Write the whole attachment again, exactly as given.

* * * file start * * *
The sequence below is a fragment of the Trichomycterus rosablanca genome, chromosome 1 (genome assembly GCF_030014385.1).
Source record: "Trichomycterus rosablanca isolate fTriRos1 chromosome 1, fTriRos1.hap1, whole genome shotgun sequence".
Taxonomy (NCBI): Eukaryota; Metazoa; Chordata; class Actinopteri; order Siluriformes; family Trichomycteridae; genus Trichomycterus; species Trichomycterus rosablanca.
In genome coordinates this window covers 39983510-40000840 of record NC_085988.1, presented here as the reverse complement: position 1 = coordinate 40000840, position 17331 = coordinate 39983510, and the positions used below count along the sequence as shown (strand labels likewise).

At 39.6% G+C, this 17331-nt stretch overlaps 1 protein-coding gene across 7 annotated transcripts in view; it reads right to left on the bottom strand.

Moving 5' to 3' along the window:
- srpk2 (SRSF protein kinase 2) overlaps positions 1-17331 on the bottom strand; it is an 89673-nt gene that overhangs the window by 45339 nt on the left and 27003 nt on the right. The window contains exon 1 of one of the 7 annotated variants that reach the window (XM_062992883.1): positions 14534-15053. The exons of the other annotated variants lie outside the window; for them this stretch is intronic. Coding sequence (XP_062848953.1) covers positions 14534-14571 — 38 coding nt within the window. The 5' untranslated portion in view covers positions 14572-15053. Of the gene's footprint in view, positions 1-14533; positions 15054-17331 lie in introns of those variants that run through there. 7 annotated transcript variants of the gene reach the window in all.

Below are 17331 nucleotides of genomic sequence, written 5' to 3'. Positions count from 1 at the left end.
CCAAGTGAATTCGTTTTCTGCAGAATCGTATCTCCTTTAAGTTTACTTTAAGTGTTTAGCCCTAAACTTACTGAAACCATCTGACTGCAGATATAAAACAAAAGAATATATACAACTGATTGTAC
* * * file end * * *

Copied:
The sequence below is a fragment of the Trichomycterus rosablanca genome, chromosome 1 (genome assembly GCF_030014385.1).
Source record: "Trichomycterus rosablanca isolate fTriRos1 chromosome 1, fTriRos1.hap1, whole genome shotgun sequence".
Taxonomy (NCBI): Eukaryota; Metazoa; Chordata; class Actinopteri; order Siluriformes; family Trichomycteridae; genus Trichomycterus; species Trichomycterus rosablanca.
In genome coordinates this window covers 39983510-40000840 of record NC_085988.1, presented here as the reverse complement: position 1 = coordinate 40000840, position 17331 = coordinate 39983510, and the positions used below count along the sequence as shown (strand labels likewise).

At 39.6% G+C, this 17331-nt stretch overlaps 1 protein-coding gene across 7 annotated transcripts in view; it reads right to left on the bottom strand.

Moving 5' to 3' along the window:
- srpk2 (SRSF protein kinase 2) overlaps positions 1-17331 on the bottom strand; it is an 89673-nt gene that overhangs the window by 45339 nt on the left and 27003 nt on the right. The window contains exon 1 of one of the 7 annotated variants that reach the window (XM_062992883.1): positions 14534-15053. The exons of the other annotated variants lie outside the window; for them this stretch is intronic. Coding sequence (XP_062848953.1) covers positions 14534-14571 — 38 coding nt within the window. The 5' untranslated portion in view covers positions 14572-15053. Of the gene's footprint in view, positions 1-14533; positions 15054-17331 lie in introns of those variants that run through there. 7 annotated transcript variants of the gene reach the window in all.

Below are 17331 nucleotides of genomic sequence, written 5' to 3'. Positions count from 1 at the left end.
CCAAGTGAATTCGTTTTCTGCAGAATCGTATCTCCTTTAAGTTTACTTTAAGTGTTTAGCCCTAAACTTACTGAAACCATCTGACTGCAGATATAAAACAAAAGAATATATACAACTGATTGTAC